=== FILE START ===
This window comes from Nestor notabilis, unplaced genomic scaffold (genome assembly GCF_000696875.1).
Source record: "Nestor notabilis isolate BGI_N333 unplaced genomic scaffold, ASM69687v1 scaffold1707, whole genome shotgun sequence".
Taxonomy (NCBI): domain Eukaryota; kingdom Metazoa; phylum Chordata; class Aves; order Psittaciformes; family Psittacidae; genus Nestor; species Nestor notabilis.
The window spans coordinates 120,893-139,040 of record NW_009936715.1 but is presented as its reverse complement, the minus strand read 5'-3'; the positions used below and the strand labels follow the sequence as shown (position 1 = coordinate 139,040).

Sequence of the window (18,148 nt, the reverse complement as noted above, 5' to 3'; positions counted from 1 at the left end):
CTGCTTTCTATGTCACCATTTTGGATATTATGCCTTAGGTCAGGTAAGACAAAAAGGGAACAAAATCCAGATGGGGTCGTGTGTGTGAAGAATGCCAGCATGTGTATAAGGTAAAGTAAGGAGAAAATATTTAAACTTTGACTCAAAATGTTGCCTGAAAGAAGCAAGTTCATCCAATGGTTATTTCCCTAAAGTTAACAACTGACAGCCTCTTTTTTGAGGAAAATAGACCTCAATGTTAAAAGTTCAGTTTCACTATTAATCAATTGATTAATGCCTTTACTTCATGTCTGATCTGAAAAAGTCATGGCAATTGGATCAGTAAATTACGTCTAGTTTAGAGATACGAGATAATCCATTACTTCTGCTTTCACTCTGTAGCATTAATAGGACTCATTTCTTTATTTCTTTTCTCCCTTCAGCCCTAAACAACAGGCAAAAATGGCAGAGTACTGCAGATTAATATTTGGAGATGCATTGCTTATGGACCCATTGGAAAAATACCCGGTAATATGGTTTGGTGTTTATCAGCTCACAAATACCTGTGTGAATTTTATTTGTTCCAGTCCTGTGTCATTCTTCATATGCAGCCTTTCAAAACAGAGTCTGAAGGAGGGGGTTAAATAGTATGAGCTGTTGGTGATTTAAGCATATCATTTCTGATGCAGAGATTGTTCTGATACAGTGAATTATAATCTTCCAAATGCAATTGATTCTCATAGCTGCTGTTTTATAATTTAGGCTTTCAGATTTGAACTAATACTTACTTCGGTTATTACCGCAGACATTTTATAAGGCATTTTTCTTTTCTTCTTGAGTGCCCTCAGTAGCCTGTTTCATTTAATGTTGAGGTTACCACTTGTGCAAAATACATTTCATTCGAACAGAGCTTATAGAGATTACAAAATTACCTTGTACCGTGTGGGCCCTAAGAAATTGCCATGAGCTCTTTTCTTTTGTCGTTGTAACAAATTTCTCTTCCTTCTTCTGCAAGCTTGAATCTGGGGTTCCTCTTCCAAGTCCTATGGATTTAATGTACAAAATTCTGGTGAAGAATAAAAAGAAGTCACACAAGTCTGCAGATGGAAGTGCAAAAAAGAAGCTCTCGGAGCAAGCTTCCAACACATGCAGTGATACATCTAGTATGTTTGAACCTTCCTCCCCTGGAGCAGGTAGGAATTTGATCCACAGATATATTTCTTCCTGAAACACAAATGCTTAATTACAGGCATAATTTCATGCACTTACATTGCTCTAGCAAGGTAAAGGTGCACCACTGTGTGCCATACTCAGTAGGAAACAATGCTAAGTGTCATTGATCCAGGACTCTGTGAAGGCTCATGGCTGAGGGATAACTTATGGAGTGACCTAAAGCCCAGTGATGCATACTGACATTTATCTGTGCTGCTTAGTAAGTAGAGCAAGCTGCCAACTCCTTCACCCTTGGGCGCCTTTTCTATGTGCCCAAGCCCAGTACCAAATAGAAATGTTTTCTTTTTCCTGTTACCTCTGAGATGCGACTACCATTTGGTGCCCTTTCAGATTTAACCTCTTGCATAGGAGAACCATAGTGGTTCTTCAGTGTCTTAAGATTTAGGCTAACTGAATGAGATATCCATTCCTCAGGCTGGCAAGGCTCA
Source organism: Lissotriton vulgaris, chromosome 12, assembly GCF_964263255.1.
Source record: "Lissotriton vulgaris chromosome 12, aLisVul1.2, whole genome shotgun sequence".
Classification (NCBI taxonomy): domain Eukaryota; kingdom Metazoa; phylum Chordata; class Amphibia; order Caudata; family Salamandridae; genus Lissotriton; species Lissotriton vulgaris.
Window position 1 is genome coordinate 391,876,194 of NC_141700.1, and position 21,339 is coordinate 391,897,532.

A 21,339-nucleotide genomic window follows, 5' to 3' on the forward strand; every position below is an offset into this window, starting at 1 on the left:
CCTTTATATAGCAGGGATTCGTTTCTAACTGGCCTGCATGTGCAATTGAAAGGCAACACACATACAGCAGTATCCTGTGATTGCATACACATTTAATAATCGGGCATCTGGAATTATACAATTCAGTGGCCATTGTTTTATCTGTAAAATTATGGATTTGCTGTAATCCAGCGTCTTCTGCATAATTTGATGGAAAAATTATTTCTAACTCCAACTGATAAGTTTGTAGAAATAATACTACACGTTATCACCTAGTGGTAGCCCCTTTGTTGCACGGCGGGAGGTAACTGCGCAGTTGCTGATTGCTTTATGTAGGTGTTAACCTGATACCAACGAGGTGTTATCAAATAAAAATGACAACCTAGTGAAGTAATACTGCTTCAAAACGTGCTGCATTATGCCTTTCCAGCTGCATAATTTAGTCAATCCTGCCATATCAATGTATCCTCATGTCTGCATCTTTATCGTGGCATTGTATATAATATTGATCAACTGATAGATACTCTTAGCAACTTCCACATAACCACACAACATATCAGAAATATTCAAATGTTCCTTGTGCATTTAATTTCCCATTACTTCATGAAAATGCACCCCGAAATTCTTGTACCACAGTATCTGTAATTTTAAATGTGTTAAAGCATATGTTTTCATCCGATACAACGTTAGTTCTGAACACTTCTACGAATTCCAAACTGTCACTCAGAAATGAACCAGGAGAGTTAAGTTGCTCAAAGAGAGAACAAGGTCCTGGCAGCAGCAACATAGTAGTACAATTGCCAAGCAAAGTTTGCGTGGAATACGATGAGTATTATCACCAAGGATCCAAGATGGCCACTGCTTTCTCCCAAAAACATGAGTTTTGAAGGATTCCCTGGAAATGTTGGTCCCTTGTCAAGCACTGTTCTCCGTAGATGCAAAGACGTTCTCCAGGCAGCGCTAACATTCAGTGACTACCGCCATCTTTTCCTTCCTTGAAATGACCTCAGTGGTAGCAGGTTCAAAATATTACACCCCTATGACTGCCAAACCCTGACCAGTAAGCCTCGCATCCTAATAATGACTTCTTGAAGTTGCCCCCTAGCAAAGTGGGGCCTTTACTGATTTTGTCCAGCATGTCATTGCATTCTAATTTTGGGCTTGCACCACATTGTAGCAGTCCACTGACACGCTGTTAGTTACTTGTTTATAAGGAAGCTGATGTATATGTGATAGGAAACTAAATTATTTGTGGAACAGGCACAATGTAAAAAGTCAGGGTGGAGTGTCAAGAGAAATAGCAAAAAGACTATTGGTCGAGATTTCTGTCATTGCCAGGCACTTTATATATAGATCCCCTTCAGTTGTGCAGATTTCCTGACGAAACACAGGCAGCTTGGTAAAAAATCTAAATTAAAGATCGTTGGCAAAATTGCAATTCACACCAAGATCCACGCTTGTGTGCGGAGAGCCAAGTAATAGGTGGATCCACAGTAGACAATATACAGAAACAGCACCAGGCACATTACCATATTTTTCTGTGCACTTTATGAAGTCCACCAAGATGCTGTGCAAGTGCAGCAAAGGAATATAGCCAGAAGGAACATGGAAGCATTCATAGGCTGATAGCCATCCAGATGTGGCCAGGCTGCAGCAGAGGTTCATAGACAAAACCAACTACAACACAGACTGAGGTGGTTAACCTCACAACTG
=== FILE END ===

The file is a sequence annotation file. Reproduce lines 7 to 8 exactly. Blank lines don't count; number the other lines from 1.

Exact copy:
Source organism: Lissotriton vulgaris, chromosome 12, assembly GCF_964263255.1.
Source record: "Lissotriton vulgaris chromosome 12, aLisVul1.2, whole genome shotgun sequence".